The word ‘Bali’ typically evokes images of the beach, of pristine blue and turquoise water along stunning tropical beaches, swaying coconut trees in the tropical sunshine.
But there’s more to Bali than the beach.
Unlike many other beach destinations, I think the best bits of Bali are actually inland, away from the beach and the crowds. Spend a little time probing and exploring and Bali offers you a glimpse of her treasures, countless shrines and ancient temples, bucolic rice paddies and terraces on the hills, a laid back rustic pace of life and seemingly unending culinary treats.
Whilst other tropical islands typically garner adjectives like ‘tropical paradise’, ‘sun-drenched’, ‘relaxing’, ‘luxury’, ‘laid back’, Bali has all that and adds ‘mysterious’, ‘spiritual’ and ‘magical’ to its list of superlatives. The ‘Land of a Thousand Temples’ is not completely accurate, there are actually tens of thousands of temples in Bali, more than houses in fact, a legacy of kingdoms past and human occupation since the Stone Age. Stepping into any of the temples is a journey back in time, moss covered stones and walls hint at the age of these structures, at once enigmatic and peaceful. One does not have to be a believer in the Balinese Hindu religion to appreciate the immense sense of calm these ancient structures offer. Where Angkor Wat in Cambodia impresses by its sheer scale, the temples or Puras in Bali does quite the opposite, they are often small, and tucked into every single corner of the volcanic island. Some of them almost feel like family shrines, intimate and cosy. Statues of hindu gods and goddesses adorn the walls, carved out of black volcanic rock.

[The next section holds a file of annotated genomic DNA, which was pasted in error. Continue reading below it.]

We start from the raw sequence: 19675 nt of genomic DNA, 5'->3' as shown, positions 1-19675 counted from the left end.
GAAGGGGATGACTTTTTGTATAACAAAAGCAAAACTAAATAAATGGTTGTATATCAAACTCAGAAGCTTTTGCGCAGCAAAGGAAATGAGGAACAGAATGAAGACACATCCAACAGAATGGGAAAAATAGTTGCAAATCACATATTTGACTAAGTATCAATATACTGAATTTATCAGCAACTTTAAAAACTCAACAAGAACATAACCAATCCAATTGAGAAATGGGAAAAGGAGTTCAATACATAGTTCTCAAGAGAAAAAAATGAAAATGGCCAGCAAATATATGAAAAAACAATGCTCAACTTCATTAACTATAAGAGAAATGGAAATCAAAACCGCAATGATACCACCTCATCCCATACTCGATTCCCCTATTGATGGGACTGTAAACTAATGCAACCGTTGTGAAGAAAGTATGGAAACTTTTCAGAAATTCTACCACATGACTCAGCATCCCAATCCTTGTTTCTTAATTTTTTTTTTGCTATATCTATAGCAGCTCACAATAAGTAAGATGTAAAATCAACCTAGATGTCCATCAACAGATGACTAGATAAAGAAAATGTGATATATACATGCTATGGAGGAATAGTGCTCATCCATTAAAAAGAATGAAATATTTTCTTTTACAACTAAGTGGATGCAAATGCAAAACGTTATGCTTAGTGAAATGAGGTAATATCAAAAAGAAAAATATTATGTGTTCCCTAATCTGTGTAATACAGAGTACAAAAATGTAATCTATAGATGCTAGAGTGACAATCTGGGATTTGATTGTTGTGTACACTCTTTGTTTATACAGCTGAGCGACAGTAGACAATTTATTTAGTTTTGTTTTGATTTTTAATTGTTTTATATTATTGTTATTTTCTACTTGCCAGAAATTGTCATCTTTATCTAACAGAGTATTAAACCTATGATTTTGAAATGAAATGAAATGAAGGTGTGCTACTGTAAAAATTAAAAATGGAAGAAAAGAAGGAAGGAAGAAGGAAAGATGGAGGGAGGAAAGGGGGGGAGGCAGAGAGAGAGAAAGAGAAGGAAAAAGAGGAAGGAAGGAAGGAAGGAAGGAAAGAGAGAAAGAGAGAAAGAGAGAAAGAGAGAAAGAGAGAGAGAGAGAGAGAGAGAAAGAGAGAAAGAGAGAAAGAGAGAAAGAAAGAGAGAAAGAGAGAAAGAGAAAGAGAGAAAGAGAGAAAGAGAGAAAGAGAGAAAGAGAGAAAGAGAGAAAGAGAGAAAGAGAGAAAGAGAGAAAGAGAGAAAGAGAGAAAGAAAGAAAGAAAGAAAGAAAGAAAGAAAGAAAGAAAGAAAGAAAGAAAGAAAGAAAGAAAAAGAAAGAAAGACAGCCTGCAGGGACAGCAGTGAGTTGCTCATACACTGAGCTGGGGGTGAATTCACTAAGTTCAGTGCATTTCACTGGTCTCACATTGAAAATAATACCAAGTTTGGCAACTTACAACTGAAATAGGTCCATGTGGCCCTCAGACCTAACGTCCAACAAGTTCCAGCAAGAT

View of Ubud river from Uma Ubud
One of the more spectacular temples in Bali is the Pura Tirta Empul or Temple of the Holy Water. Its sacred spring, said the have curative properties, has drawn devotees for over a thousand years. Legend has it that the sacred spring was created by the God Indra. His forces poisoned by Mayadanawa, a cruel king and dark sorcerer, Indra stabbed the ground with his flag pole, creating an eternal wellspring, the spring water curing his men of their illnesses.
Current day devotees still continue this tradition of bathing in the sacred spring, to wash away bad spirits and physical ailments. In a large rectangular stone pool, fed by 12 fountains from the water of the spring, worshippers first make an offering at the temple, then climb into the pool to bathe and pray.
Whether actual healing takes place or it is merely a placebo effect, everyone certainly leaves with a slight spring (pun unintended) in their step, their troubles abluted.
Devotees in the water at Pura Tirta Empul
Intricate temple door carvings
Offerings for the gods
Gunung Kawi Temple, an 11th century temple complex in Tampaksiring